The reddened corpses of these chicken in the midst of the alive birds who cluck around their deceased companions.

A large pile of of dead chickens next to a bucket also filled with corpses show shows the extent of the mortality in just one house.

Helen Hedrick, another farmer, speaks of how when they went in there was ‘bloody poop lying all over the floor’ – a truly revolting sight.

She adds, ‘Consumers do not know anything about their food or they would be disgusted and they wouldn’t eat chicken at all, because I’m not sure I’m going to eat it anymore.’

Another problem for chickens is bad genetics. ‘After the first week you start seeing a lot of chickens with leg sticking out to the side,’ Weaver says.

‘Some of the birds just grow so fast they’ve can’t move too much.’

The disturbing footage shows one chicken with its legs so splayed it can hardly walk.

These chickens’ legs just can’t support their weight of their own unnaturally large breasts – developed especially for meat.

‘They’ll get up, they’ll eat and they’ll sit back down,’ explains Hedrick, ‘They can’t stay up for any length of time.

Deformed: Another problem for chickens is bad genetics. 'After the first week you start seeing a lot of chickens with leg sticking out to the side,' Weaver says

Deformed: Another problem for chickens is bad genetics. ‘After the first week you start seeing a lot of chickens with leg sticking out to the side,’ Weaver says

The disturbing footage shows one chicken with its legs so splayed it can hardly walk. These chickens' legs just can't support their weight of their own unnaturally large breasts - developed especially for meat

The disturbing footage shows one chicken with its legs so splayed it can hardly walk. These chickens’ legs just can’t support their weight of their own unnaturally large breasts – developed especially for meat

‘It’s like an 800lb person, they can’t walk,’ Weaver says.

The genetics of these birds are unnaturally played with to make a baby bird grow to the size of a full-size chicken in the space of just five weeks  – a technique that helps keep the price of chicken low.

‘It’s heart and its frame cannot sustain this bird,’ Hedrick points out, as the footage focuses on a sizeable, yet incredibly unhealthy looking chicken; its flesh too extended to be fully covered by feathers.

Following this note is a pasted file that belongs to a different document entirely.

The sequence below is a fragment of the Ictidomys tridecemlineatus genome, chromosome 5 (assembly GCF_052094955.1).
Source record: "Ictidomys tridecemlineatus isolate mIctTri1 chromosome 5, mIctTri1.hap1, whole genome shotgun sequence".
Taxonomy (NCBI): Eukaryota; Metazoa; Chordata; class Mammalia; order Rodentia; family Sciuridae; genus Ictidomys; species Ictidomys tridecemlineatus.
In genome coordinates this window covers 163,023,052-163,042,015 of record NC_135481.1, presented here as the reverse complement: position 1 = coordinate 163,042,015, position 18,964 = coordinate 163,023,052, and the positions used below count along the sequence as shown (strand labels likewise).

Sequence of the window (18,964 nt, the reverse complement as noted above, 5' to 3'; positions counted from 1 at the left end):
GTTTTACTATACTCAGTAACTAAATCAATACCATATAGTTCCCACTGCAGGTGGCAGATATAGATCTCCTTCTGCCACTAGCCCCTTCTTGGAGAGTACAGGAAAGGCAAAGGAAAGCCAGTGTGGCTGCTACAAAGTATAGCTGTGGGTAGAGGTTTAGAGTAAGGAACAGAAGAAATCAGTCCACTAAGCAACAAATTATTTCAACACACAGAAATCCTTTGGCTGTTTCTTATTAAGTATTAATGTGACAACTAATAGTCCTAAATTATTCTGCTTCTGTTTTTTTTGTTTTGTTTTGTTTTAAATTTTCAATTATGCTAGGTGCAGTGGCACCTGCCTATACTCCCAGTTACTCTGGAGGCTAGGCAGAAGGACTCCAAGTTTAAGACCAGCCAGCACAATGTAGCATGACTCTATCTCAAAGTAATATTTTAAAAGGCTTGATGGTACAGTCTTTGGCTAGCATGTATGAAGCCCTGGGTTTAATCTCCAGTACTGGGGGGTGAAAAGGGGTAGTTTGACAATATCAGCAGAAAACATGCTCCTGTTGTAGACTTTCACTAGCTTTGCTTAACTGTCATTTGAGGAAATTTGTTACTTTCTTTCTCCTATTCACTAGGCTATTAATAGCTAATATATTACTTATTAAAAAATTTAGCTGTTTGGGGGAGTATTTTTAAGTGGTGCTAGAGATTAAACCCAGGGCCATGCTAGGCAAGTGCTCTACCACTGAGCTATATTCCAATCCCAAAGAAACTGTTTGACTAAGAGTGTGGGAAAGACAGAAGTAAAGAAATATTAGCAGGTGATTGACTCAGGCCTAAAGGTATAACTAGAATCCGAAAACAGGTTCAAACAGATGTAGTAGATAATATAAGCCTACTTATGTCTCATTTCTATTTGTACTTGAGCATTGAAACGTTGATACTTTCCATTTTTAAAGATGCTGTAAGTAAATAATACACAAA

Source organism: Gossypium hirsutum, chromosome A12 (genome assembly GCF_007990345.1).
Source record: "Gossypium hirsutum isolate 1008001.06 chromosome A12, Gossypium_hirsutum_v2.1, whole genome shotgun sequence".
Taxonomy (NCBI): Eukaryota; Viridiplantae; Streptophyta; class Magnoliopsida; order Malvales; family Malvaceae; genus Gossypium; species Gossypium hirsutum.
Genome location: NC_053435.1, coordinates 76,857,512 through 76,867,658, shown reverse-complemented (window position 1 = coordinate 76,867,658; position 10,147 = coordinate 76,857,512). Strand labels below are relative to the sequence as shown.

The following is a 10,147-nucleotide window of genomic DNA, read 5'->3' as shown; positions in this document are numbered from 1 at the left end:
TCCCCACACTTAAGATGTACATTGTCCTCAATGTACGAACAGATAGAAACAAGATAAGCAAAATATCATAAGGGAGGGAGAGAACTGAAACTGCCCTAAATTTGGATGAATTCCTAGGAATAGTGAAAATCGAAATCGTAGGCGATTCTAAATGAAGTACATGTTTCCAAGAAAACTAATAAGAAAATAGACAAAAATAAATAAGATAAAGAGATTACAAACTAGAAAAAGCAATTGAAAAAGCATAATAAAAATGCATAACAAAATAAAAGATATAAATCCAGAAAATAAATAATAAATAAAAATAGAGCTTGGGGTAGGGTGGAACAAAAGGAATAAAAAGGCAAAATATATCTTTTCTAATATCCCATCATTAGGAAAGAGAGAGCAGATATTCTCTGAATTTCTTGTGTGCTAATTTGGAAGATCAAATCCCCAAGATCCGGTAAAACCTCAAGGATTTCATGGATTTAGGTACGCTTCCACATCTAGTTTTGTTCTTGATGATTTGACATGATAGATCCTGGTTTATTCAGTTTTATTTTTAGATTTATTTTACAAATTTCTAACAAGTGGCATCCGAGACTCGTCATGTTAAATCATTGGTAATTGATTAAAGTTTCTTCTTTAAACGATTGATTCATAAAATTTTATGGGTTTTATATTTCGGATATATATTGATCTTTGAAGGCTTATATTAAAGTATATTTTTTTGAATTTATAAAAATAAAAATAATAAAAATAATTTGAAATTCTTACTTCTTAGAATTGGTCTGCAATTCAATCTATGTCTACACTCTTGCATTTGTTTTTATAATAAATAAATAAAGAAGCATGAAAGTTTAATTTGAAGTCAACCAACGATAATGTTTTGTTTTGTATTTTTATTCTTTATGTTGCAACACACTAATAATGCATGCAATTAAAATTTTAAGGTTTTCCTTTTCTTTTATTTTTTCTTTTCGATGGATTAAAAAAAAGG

This fast growth can have other dire consequences for the birds, such as leg deformities, heart attacks, foodpad dermatitis, hockburns, and more. 

On top of that, the birds are kept in overcrowded houses with no access to natural light or the outdoors, and denied enrichment that encourages natural behavior.

The farmers are shocked that deformities in the birds are happening on such a big scale.

However, bound by contract and living in debt, it’s hard to blame the workers as they have no control over operations.

When explaining why he took the risk to film the houses Hedrick said: ‘They have put us in such a place, we are one step from bankruptcy but we are going down fighting. So many family farmers are in the same place but don’t want to say anything for the fear of retaliation.

‘We don’t want to lose everything we have and have fought to keep because of greedy corporate agriculture. The future is very grim for our children in agriculture. We should never have to worry how we were going to buy groceries for our family.

‘This is why……….If not me then who, if not now then when?’

Gross: Helen Hedrick, another farmer, speaks of how when they went in there was 'bloody poop lying all over the floor' - a truly revolting sight

Gross: Helen Hedrick, another farmer, speaks of how when they went in there was ‘bloody poop lying all over the floor’ – a truly revolting sight

Risking everything: 'We're not allowed to do anything with the birds unless it's approved by the company,' Hedrick (right) says, speaking with Garces and Weaver

Risking everything: ‘We’re not allowed to do anything with the birds unless it’s approved by the company,’ Hedrick (right) says, speaking with Garces and Weaver

If it was up to him, Weaver says, he would change the genetics of the bird and making them more robust, and not just breed them for larger breasts. ‘I would try to breed in natural immunities, and good bones and joints.’